We ask ourselves, who am I to be brilliant, gorgeous, talented, and fabulous?
Actually, who are you not to be? You are a child of God.
Your playing small doesn't serve the world.
There's nothing enlightened about shrinking
so that other people won't feel insecure around you.
We are all meant to shine, as children do.
We are born to make manifest the glory of God that is within us.
It's not just in some of us, it's in everyone.
And as we let our own light shine,
we unconsciously give other people permission to do the same.
As we are liberated from our own fear,
our presence automatically liberates others.
" (**)

The conclusion of the movie is touching and shows us a lot about competition and its potential to bring out the worse in people. People say competition is good in terms of getting the best quality work done. However, it can often become bad when competitors backstab one another in order to stay ahead. The movie very carefully teaches us, that competitiveness can bring out the best in people, if one learns to see that winning or losing is not everything. Love and appreciating one another for who they are matters more.

While some people tend to treat "Being the Best" as the one and only person, Akeelah and her archrival Dylan became not only great sparring partners but cheered each other on to do their best, without hoping to win on the basis of the opponent's weakness but on their own strengths. We need such an attitude in this world of cutthroat competitive environment in almost everything. Competition becomes bad, when people seek to win at all costs, even at the expense of another person. If competition can bring out not only the technical best of each person, but the best humanity, where competitors cheer one another on to do their respective best, winning on the basis of merit rather than opponent's mistakes, it will make winning so much more meaningful. Moreover, friendships can be forged even at a competitive level.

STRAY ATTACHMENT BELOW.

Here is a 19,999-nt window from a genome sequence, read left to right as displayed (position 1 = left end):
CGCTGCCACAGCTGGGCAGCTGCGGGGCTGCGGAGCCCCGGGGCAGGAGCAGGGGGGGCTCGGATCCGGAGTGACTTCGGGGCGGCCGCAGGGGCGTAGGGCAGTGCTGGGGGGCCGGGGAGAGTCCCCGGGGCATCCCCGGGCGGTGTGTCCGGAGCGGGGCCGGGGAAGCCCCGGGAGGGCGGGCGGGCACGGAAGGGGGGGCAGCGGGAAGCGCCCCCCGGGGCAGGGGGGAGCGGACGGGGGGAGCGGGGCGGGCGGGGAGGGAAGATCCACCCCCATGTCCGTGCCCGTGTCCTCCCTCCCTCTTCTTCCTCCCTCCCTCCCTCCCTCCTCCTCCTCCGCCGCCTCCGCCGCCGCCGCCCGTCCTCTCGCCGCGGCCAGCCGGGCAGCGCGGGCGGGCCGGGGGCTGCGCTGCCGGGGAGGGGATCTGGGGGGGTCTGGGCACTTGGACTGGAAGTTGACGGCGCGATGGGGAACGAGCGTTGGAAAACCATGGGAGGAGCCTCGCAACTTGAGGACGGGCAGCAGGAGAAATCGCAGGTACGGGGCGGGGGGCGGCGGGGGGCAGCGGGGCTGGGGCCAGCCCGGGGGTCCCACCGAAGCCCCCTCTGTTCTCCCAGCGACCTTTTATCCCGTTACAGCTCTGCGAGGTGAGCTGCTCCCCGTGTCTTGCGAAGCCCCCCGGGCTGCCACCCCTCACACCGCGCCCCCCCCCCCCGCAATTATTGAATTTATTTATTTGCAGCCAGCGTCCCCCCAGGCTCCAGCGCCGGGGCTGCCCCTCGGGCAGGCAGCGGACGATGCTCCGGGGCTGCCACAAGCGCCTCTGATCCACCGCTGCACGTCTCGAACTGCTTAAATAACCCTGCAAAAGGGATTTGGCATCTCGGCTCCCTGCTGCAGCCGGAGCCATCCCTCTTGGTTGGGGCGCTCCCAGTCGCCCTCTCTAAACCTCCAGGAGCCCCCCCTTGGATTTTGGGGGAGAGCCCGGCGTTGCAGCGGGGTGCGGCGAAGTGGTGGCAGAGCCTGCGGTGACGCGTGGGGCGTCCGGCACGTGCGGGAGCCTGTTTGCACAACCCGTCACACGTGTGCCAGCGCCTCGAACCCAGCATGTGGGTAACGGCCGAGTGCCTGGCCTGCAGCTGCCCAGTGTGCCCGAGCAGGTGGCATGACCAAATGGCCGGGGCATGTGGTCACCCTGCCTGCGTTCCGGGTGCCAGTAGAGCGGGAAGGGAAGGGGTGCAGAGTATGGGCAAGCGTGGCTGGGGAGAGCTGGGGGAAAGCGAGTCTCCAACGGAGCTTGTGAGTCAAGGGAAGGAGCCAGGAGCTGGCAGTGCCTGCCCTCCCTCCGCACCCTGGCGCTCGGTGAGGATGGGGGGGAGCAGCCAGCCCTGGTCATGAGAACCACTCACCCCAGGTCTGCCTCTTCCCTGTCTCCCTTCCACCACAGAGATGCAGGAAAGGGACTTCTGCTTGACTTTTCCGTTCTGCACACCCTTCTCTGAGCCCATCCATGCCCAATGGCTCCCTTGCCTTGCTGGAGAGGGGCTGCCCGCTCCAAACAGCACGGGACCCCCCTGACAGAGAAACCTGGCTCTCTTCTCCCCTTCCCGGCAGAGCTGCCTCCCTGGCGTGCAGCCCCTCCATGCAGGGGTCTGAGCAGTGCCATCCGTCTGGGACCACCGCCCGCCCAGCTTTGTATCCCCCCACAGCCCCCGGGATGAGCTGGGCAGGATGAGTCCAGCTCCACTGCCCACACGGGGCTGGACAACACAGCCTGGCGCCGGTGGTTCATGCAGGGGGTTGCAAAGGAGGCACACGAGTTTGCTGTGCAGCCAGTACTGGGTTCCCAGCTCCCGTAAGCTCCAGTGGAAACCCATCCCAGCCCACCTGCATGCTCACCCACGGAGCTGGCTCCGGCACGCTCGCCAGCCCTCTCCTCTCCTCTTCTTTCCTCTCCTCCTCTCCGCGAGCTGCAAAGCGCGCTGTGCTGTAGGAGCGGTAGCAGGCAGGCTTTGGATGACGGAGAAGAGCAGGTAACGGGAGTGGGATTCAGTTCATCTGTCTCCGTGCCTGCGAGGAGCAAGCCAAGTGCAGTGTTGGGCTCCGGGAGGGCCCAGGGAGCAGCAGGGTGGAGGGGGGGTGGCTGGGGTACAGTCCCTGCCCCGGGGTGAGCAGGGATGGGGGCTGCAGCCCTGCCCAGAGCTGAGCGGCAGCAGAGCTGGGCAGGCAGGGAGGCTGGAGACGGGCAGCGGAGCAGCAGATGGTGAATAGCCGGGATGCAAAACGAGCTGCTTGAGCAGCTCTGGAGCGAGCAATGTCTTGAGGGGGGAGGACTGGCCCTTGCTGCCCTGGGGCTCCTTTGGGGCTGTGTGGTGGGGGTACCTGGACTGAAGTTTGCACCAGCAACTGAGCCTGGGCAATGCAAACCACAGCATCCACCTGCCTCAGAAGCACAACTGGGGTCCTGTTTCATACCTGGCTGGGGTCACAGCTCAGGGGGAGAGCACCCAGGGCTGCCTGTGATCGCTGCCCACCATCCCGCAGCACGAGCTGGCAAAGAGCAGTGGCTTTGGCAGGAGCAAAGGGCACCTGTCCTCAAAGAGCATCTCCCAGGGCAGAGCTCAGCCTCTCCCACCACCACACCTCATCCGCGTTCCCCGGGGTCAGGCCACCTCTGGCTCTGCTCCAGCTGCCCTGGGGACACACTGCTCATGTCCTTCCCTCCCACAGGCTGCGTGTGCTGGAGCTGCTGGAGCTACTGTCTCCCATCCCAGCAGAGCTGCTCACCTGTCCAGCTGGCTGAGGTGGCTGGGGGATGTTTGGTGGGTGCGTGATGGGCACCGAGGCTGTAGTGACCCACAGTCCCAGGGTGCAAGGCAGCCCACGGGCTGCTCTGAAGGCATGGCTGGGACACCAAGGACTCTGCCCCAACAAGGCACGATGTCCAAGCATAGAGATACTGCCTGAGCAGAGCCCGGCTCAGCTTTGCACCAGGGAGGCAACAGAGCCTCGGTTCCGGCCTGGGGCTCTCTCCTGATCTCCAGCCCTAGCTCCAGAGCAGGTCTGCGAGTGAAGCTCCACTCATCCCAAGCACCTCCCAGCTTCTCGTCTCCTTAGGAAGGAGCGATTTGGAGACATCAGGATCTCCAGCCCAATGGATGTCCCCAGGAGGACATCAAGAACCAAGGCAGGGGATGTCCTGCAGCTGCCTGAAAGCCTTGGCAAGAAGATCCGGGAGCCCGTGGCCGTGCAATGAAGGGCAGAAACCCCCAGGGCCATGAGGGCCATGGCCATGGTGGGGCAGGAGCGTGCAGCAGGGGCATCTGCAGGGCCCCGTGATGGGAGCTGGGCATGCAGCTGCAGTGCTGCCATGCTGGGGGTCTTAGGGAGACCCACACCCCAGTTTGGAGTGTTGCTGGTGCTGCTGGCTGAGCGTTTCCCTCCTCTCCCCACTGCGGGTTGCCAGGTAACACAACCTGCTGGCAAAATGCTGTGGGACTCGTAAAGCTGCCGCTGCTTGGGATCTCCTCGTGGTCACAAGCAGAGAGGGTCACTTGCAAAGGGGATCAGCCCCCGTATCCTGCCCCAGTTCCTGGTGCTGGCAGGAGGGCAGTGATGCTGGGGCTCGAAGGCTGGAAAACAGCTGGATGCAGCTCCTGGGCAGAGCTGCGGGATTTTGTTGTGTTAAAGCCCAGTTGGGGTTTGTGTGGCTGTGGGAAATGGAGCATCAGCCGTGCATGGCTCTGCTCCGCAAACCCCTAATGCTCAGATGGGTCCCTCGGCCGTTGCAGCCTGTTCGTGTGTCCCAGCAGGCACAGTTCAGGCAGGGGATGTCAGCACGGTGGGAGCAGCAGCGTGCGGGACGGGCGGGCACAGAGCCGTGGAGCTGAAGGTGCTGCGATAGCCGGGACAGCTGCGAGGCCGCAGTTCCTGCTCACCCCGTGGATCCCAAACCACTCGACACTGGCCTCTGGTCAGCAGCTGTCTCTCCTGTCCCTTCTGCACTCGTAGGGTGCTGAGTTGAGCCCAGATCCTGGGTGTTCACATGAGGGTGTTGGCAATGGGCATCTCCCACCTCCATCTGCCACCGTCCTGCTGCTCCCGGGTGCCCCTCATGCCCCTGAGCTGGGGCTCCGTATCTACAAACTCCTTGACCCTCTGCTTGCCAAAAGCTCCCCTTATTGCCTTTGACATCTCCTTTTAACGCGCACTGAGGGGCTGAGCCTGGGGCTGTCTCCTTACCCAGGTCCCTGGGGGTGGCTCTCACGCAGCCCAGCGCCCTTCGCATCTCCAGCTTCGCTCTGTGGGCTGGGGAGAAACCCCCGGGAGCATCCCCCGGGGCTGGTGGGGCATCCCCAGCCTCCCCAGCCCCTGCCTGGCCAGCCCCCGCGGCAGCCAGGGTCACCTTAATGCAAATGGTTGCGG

Go watch the movie and be inspired.


** Marianne Williamson, Return to Love (Peter McLaughlin: Harper Collins, 1992), 191-192.

Saturday, December 09, 2006


One of Simone Weil's insight drives home an important point in education.

School children and students who love God should never say: 'For my part I like mathematics' ; 'I like French'; 'I like Greek.' They should learn to like all these subjects, because all of them develop that faculty of attention which, directed towards God, is the very substance of prayer.

Attention-Deficit-Hyperactivity-Disorder (ADHD) is a problem that is affecting a lot of modern school going children. Interestingly, a recent research shows that ADHD is NOT caused by frequent TV watching, caffeine, high sugar, or poor school results. In fact, what is true is that nobody really knows what causes it. Some say genetics, others say environment and so on. I am no psychologist, but I do observe that all people do get into some form of minor depression after 1.5 to 2 hours of watching TV or playing computer games. That TV and modern electronic devices are changing a person's capacity to pay attention must not be ignored. No evidence to prove a direct link does not mean there is no link.

Elia, J., Ambrosini, P.J., & Rapoport, J.L.(1999). Treatment of Attention-Deficit-Hyperactivity Disorder. The New England Journal of Medicine. 340,(10), 780-788.

Based on the empirical findings, it would seem that the genetic component is more probable at this stage of research. While the scientific and medical community continues to research in the areas of attention deficit, we must not forget that faith is not to be overlooked. If we ask our Father for bread, would He give us a stone? Likewise, if we ask for faith, God will give.